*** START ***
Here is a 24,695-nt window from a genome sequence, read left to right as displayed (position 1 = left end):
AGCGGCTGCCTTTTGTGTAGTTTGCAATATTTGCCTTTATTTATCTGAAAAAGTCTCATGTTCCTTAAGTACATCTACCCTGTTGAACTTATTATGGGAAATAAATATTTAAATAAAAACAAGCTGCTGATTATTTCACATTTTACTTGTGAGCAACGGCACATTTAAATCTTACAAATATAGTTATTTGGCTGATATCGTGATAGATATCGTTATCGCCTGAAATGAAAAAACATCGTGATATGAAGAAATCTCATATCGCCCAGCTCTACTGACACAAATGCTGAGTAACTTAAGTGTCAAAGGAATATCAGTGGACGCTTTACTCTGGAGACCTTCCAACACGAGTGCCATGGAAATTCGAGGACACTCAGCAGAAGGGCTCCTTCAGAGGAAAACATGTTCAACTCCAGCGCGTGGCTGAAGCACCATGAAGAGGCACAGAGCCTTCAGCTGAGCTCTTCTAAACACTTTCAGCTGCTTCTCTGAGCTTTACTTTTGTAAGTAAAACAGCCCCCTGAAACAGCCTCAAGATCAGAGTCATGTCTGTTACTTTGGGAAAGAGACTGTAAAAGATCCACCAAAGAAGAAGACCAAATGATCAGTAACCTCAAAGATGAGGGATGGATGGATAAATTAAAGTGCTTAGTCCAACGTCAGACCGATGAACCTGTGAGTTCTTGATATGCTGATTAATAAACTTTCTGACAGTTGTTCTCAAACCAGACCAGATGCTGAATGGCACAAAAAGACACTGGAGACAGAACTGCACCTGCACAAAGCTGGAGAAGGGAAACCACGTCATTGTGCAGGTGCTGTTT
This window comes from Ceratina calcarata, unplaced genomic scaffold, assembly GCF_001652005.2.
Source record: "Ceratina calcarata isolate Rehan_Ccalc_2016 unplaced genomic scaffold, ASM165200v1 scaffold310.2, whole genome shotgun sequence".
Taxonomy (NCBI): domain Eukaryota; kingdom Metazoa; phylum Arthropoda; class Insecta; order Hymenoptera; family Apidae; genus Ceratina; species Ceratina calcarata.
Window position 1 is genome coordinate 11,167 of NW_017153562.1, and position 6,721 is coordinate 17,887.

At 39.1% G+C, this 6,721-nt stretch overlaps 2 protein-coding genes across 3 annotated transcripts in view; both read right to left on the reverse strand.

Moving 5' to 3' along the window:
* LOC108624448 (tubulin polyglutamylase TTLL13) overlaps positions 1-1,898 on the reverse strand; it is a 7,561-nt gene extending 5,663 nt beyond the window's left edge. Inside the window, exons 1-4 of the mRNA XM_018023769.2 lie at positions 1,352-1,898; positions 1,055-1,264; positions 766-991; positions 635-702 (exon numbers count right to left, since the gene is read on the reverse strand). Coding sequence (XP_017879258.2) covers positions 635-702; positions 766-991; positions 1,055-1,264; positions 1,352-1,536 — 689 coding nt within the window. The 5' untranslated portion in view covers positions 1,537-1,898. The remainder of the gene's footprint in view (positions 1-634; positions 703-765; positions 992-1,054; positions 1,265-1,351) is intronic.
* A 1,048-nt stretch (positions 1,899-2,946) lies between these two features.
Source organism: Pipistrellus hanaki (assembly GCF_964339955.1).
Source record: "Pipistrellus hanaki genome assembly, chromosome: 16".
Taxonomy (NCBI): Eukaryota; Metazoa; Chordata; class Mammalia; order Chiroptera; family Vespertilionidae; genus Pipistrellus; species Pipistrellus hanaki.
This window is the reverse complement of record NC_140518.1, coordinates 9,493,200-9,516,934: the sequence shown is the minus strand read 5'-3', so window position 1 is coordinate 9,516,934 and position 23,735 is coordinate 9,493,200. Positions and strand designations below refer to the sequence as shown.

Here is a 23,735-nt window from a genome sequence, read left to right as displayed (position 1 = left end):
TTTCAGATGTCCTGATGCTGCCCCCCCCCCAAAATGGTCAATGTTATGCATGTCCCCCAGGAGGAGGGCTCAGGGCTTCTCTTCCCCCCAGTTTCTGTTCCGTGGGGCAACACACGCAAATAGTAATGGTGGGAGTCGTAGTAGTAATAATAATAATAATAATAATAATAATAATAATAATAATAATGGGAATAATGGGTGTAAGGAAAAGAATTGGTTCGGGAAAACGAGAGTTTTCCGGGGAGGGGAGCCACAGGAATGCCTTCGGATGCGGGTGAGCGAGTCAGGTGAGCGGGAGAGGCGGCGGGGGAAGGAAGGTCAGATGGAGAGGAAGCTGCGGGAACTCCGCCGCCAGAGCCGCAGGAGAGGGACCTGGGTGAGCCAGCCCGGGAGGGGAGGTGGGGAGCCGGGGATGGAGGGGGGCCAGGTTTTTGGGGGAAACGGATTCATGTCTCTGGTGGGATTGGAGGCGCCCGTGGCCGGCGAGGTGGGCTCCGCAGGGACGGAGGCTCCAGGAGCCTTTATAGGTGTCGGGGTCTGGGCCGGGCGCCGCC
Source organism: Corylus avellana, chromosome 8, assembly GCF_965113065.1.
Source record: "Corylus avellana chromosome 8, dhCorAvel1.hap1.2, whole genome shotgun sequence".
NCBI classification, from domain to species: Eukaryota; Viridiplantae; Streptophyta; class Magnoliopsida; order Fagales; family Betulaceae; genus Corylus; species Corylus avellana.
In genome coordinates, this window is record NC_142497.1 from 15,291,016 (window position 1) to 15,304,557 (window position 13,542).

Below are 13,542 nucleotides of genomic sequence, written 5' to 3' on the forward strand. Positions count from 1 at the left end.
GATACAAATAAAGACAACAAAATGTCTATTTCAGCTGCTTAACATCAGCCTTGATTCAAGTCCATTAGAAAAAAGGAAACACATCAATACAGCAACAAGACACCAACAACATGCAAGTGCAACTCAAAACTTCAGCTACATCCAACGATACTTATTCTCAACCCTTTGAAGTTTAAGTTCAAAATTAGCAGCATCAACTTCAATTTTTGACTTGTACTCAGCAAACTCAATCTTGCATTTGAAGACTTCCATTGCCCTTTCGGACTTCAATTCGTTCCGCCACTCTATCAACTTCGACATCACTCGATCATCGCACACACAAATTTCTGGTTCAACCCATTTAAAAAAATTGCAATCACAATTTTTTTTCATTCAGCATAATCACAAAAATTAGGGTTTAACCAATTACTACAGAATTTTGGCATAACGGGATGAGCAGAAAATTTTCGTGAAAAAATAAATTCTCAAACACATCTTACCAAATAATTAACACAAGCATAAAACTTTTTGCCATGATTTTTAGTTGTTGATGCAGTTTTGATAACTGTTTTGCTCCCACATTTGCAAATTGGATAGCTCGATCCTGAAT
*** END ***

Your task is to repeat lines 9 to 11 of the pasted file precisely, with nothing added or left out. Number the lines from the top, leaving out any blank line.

* LOC108624448 (tubulin polyglutamylase TTLL13) overlaps positions 1-1,898 on the reverse strand; it is a 7,561-nt gene extending 5,663 nt beyond the window's left edge. Inside the window, exons 1-4 of the mRNA XM_018023769.2 lie at positions 1,352-1,898; positions 1,055-1,264; positions 766-991; positions 635-702 (exon numbers count right to left, since the gene is read on the reverse strand). Coding sequence (XP_017879258.2) covers positions 635-702; positions 766-991; positions 1,055-1,264; positions 1,352-1,536 — 689 coding nt within the window. The 5' untranslated portion in view covers positions 1,537-1,898. The remainder of the gene's footprint in view (positions 1-634; positions 703-765; positions 992-1,054; positions 1,265-1,351) is intronic.
* A 1,048-nt stretch (positions 1,899-2,946) lies between these two features.
Source organism: Pipistrellus hanaki (assembly GCF_964339955.1).